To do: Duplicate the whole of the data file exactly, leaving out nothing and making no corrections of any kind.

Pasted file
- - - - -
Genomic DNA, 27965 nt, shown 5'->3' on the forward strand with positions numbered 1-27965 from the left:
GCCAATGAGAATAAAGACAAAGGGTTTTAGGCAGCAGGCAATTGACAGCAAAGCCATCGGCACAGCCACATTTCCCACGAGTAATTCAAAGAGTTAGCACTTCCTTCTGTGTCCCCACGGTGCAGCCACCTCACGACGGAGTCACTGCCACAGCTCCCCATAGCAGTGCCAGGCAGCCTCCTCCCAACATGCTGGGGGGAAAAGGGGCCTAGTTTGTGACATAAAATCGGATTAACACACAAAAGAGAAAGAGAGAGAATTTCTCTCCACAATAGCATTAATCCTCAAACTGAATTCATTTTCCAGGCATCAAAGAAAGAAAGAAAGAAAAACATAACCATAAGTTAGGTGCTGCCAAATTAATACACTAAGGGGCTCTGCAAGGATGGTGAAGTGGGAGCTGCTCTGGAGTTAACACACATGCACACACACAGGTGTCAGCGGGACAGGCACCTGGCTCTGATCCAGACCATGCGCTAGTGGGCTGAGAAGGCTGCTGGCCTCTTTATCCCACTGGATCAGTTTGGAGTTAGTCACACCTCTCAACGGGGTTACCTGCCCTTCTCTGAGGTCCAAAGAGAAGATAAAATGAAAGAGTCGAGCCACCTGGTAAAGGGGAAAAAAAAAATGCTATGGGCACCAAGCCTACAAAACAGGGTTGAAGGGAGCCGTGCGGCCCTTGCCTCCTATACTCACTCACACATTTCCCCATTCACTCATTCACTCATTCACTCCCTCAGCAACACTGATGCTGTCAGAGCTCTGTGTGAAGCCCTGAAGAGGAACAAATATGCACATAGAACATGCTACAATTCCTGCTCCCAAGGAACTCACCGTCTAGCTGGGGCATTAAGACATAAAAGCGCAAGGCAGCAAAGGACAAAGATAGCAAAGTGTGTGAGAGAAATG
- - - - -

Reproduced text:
Genomic DNA, 27965 nt, shown 5'->3' on the forward strand with positions numbered 1-27965 from the left:
GCCAATGAGAATAAAGACAAAGGGTTTTAGGCAGCAGGCAATTGACAGCAAAGCCATCGGCACAGCCACATTTCCCACGAGTAATTCAAAGAGTTAGCACTTCCTTCTGTGTCCCCACGGTGCAGCCACCTCACGACGGAGTCACTGCCACAGCTCCCCATAGCAGTGCCAGGCAGCCTCCTCCCAACATGCTGGGGGGAAAAGGGGCCTAGTTTGTGACATAAAATCGGATTAACACACAAAAGAGAAAGAGAGAGAATTTCTCTCCACAATAGCATTAATCCTCAAACTGAATTCATTTTCCAGGCATCAAAGAAAGAAAGAAAGAAAAACATAACCATAAGTTAGGTGCTGCCAAATTAATACACTAAGGGGCTCTGCAAGGATGGTGAAGTGGGAGCTGCTCTGGAGTTAACACACATGCACACACACAGGTGTCAGCGGGACAGGCACCTGGCTCTGATCCAGACCATGCGCTAGTGGGCTGAGAAGGCTGCTGGCCTCTTTATCCCACTGGATCAGTTTGGAGTTAGTCACACCTCTCAACGGGGTTACCTGCCCTTCTCTGAGGTCCAAAGAGAAGATAAAATGAAAGAGTCGAGCCACCTGGTAAAGGGGAAAAAAAAAATGCTATGGGCACCAAGCCTACAAAACAGGGTTGAAGGGAGCCGTGCGGCCCTTGCCTCCTATACTCACTCACACATTTCCCCATTCACTCATTCACTCATTCACTCCCTCAGCAACACTGATGCTGTCAGAGCTCTGTGTGAAGCCCTGAAGAGGAACAAATATGCACATAGAACATGCTACAATTCCTGCTCCCAAGGAACTCACCGTCTAGCTGGGGCATTAAGACATAAAAGCGCAAGGCAGCAAAGGACAAAGATAGCAAAGTGTGTGAGAGAAATG